Oceans Past : Management Insights from the History of Marine Animal Populations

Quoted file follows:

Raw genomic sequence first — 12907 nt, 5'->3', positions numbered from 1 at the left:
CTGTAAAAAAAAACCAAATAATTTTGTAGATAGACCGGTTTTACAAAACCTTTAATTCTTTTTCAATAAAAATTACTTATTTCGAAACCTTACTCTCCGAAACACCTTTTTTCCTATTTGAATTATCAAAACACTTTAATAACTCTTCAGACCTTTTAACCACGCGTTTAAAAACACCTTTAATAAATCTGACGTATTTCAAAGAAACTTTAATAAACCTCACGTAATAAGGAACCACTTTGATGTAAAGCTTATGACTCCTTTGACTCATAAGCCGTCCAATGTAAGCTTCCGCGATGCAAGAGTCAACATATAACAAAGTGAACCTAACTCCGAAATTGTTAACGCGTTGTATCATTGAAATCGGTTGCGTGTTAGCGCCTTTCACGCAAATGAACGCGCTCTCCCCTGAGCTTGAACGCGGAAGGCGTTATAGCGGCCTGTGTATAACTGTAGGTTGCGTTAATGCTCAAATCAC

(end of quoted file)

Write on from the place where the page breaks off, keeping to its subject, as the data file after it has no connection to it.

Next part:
[A] fascinating volume, which establishes marine environmental history as a major new discipline for academics as well as an exciting way to bring history and the natural world alive for the public. ANDREW A. ROSENBERG, UNIVERSITY OF NEW HAMPSHIRE The HMAP project is to be congratulated on this book, which presents vivid, evidence-based reconstructions of historical fisheries and the prolific ecosystems in which they were embedded. TONY J. PITCHER, UNIVERSITY OF BRITISH COLUMBIA The ingenuity and scholarship of the authors allow us to see ...how human societies have depended on and influenced marine living resources from periwinkles to whales. MIKE SINCLAIR, BEDFORD INSTITUTE OF OCEANOGRAPHY This book exalts the surprisingly fruitful marriage of historians and marine scientists - a union that has proven to be one of the most exciting developments in ocean research in recent years. KATHERINE RICHARDSON, UNIVERSITY OF COPENHAGEN For centuries the seas appeared to offer limitless supplies of food and other resources, their waters a cornucopia never to be exhausted. In more recent times, episodes such as the extreme exploitation and subsequent collapse of cod populations of the Grand Banks off Newfoundland have highlighted the fallaciousness of this view. Yet all too often the lessons from our historical interactions with marine animals are little known, let alone learned. Based on research for the History of Marine Animal Populations project, Oceans Past examines the complex relationship our forebears had with the sea and the animals that inhabit it. It presents eleven studies ranging from fisheries and invasive species to offshore technology and the study of marine environmental history, bringing together the perspectives of historians and marine scientists to enhance understanding of ocean management of the past, present and future. In doing so, it also highlights the influence that changes in marine ecosystems have upon the politics, welfare and culture of human societies.